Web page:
Humankind’s greatest crisis coincides with the rise of an ideology that makes it impossible to address. By the late 1980s, when it became clear that manmade climate change endangered the living planet and its people, the world was in the grip of an extreme political doctrine, whose tenets forbid the kind of intervention required to arrest it. Neoliberalism, also known as market fundamentalism or laissez-faire economics, purports to liberate the market from political interference.
Hang on. Get Ready. Those are at least two of the takeaways from a new report released by scientists in the National Academy of Sciences on Tuesday which says the sudden impacts of climate change this century and beyond are inevitable but warn that far too little has been done to prepare for them. "If you think about gradual change, you can see where the road is and where you're going. With abrupt changes and effects, the road suddenly drops out from under you." –Prof. Tony Barnosky.
"Capitalism's gotta go," was the consensus among four panelists and over 50 people attending a public forum on "Strategies to Stop Climate Change" in Vancouver, December 3. The Vancouver Ecosocialist Group hosted the event and supplied one of the panelist, retired union member and paperworker Gene McGuckin (see speech text and video). Other panelists were Carleen A.
The rediscovery over the last decade and a half of Marx’s theory of metabolic rift has come to be seen by many on the left as offering a powerful critique of the relation between nature and contemporary capitalist society. The result has been the development of a more unified ecological world view transcending the divisions between natural and social science, and allowing us to perceive the concrete ways in which the contradictions of capital accumulation are generating ecological crises and catastrophes.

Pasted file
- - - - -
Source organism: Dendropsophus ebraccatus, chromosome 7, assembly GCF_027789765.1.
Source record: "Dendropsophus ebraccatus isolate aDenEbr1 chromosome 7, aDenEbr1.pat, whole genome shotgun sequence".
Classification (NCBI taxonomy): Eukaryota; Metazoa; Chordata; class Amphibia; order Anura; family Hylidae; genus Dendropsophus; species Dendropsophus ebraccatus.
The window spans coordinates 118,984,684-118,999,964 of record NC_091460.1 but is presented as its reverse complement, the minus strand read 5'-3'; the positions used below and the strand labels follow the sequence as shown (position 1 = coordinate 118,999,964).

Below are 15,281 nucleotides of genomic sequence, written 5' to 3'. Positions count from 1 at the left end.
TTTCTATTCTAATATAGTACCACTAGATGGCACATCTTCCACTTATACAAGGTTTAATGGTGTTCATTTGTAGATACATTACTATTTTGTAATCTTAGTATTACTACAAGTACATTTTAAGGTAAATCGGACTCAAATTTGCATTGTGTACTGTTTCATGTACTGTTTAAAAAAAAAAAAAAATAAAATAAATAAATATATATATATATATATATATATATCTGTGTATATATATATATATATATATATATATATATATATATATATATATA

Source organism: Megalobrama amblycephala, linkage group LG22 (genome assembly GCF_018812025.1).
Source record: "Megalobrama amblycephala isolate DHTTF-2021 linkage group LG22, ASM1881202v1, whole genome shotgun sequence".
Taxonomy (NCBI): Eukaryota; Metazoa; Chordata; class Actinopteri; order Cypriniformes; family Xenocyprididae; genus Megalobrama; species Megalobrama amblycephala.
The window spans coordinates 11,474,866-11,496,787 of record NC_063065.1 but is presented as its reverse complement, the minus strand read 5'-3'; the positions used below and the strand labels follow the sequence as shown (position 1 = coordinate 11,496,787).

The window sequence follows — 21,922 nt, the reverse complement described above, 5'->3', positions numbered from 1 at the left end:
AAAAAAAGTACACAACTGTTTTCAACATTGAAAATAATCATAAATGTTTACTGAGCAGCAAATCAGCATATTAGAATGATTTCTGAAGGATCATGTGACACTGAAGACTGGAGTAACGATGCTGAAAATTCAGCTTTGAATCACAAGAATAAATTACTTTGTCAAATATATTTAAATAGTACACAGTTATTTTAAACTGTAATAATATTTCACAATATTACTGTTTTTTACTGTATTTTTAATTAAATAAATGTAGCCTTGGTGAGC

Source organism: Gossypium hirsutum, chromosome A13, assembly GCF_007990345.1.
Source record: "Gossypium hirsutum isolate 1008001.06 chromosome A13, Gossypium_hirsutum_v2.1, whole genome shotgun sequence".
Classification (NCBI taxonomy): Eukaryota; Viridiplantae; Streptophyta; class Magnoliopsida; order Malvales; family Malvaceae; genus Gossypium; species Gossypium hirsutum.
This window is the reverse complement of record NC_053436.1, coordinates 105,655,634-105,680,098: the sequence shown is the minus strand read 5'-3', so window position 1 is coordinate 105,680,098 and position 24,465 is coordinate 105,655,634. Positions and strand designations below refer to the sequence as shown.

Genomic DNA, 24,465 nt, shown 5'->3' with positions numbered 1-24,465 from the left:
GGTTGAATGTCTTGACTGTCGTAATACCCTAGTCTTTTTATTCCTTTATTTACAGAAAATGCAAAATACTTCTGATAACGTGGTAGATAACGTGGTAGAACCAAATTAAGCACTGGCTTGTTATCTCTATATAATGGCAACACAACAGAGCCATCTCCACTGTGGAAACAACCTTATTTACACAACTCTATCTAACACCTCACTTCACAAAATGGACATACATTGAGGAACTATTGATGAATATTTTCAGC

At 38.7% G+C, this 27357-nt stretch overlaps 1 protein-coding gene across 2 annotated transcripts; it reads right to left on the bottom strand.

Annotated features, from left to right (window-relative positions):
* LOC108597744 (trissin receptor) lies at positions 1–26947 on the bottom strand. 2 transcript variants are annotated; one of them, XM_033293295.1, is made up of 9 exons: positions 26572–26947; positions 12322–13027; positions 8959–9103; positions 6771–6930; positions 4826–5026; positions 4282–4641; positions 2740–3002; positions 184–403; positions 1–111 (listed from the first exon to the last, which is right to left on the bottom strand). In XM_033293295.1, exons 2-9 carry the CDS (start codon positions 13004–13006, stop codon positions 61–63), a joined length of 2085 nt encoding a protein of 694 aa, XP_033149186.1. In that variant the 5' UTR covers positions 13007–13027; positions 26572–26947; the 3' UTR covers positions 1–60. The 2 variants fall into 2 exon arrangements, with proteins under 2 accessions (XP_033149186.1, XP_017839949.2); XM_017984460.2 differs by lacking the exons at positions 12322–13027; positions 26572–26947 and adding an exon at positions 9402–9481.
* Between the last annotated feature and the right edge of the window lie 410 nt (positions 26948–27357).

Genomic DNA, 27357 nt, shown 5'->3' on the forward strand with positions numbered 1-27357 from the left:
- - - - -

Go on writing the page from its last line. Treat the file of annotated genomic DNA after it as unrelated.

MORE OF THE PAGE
There is a pressing need for a coherent left strategy on climate change and in relation to the planetary environmental threat in general. The current scientific consensus indicates that we have at best several decades before the earth’s average surface temperature rises by 2°C, viewed as the point of irreversible climate change. This means that decisive action must be taken quickly if the world is not to go off the planetary climate cliff.
The 19th Conference of the Parties (COP19) is now underway in Warsaw, Poland, where thousands have gathered in the streets calling upon UN delegates to agree to drastic reductions in carbon emissions in order to stave off the harshest results of climate change and preserve human life on this planet. That’s why I was a little distressed in reading Roy Scranton’s recent opinion piece in The New York Times, “Learning how to die in the Anthropocene.” The words of the Russian poet Vladimir Mayakovsky came to mind.
Driving into Iraq just after the 2003 invasion felt like driving into the future. We convoyed all day, all night, past Army checkpoints and burned-out tanks, till in the blue dawn Baghdad rose from the desert like a vision of hell: Flames licked the bruised sky from the tops of refinery towers, cyclopean monuments bulged and leaned against the horizon, broken overpasses swooped and fell over ruined suburbs, bombed factories, and narrow ancient streets.
As global capitalist economic growth accelerates planetary ecological collapse, this article, originally published on November 10, 2013, argues that - impossible as it may seem at present - only the most radical solution - the overthrow of global capitalism, the construction of a mostly publicly-owned and mostly planned eco-socialist economy based on global "contraction and convergence," on substantial de-industrialization, on sharing, on much less work and much more play and on bottom-up democratic management - is, in fact, the only alternative to the collapse of civilization and ecolo
Many of the ills of the modern world — starvation, poverty, flooding, heat waves, droughts, war and disease — are likely to worsen as the world warms from man-made climate change, a leaked draft of an international scientific report forecasts. The report uses the word "exacerbate" repeatedly to describe warming's effect on poverty, lack of water, disease and even the causes of war.